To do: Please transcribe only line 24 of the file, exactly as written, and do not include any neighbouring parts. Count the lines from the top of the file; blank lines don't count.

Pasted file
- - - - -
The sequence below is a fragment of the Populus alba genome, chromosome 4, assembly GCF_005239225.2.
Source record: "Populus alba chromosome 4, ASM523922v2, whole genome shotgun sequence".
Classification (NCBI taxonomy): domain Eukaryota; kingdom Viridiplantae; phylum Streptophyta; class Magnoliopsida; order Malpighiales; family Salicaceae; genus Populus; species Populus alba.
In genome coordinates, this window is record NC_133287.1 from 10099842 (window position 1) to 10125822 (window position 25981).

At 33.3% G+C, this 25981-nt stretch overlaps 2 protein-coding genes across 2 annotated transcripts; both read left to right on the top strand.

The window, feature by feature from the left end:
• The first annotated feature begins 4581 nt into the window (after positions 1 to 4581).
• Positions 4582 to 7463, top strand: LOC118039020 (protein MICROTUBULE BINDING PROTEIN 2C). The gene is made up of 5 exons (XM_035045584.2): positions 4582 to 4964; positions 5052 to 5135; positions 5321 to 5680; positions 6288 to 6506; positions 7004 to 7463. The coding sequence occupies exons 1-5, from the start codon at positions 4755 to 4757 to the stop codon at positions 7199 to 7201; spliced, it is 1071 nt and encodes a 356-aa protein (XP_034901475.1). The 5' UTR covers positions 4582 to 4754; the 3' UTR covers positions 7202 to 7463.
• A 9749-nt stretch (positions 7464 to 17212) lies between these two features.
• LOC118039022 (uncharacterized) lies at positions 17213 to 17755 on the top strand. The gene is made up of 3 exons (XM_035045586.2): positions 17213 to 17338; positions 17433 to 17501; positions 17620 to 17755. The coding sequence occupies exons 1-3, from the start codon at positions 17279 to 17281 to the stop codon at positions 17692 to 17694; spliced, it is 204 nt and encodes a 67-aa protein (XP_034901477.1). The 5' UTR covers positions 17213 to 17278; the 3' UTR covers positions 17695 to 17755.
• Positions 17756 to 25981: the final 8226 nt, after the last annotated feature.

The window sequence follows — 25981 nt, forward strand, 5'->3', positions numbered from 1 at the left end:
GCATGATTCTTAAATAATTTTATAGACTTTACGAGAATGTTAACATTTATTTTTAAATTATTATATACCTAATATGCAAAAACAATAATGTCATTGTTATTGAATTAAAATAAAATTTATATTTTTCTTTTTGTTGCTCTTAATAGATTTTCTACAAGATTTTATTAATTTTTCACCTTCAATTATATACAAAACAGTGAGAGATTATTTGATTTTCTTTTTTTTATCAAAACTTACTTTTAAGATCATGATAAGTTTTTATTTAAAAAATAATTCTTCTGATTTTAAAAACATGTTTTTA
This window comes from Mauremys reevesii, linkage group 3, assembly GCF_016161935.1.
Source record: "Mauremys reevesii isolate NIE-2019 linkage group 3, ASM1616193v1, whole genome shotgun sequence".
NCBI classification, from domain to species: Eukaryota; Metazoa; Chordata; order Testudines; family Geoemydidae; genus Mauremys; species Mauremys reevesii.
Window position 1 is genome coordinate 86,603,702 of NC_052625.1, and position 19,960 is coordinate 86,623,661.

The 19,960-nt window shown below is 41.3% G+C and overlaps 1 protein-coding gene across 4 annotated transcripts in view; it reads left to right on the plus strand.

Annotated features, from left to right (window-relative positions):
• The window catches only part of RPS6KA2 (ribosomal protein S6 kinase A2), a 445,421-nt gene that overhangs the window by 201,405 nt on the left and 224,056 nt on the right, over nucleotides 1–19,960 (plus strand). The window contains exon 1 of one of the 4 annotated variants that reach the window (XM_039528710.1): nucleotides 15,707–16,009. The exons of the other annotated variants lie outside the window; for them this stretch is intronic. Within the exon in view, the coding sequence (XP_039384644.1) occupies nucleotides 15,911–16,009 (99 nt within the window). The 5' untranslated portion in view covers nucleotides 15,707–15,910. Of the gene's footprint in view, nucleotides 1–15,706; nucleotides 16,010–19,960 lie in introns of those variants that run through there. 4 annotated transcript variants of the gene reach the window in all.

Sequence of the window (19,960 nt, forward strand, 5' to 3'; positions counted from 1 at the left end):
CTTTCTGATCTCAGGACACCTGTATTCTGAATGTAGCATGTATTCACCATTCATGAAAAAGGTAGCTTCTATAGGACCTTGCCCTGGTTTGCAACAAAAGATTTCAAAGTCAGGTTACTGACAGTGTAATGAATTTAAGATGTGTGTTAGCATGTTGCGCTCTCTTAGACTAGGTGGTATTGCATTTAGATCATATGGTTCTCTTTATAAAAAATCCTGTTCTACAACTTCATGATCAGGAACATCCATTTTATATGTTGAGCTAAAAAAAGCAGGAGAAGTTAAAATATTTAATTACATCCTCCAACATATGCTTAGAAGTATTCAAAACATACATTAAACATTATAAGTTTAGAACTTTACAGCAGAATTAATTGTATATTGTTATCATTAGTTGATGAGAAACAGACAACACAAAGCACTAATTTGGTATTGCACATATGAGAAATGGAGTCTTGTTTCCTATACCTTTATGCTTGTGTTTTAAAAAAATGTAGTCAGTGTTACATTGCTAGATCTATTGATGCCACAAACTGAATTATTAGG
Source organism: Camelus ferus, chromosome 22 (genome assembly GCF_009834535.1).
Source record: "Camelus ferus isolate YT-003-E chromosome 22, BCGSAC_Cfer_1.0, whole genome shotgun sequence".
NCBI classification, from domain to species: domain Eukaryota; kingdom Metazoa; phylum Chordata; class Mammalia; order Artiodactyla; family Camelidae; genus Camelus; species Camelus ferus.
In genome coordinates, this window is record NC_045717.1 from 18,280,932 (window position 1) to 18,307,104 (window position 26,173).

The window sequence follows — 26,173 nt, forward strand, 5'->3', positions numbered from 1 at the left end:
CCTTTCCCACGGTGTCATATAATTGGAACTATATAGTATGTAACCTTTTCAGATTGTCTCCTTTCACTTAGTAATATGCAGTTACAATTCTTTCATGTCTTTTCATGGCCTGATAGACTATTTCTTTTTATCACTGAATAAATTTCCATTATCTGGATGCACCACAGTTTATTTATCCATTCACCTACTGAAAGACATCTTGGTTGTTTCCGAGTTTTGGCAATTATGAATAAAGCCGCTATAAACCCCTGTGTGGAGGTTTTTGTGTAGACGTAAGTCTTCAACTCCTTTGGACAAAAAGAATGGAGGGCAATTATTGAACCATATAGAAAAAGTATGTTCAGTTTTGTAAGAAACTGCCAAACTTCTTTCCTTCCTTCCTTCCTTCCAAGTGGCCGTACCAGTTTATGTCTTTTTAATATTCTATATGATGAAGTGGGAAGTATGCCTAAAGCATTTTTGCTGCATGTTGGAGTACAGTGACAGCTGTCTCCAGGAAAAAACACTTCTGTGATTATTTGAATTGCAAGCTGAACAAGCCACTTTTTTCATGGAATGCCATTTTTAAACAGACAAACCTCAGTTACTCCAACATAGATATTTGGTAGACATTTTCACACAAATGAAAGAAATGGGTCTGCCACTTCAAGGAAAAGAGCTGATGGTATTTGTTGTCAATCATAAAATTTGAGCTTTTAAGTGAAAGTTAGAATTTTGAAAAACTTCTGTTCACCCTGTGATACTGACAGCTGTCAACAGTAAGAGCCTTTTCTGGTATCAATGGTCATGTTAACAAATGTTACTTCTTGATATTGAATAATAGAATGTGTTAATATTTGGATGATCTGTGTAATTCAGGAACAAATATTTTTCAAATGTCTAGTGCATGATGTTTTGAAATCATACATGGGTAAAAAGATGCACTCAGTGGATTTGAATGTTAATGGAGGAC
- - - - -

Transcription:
Source record: "Camelus ferus isolate YT-003-E chromosome 22, BCGSAC_Cfer_1.0, whole genome shotgun sequence".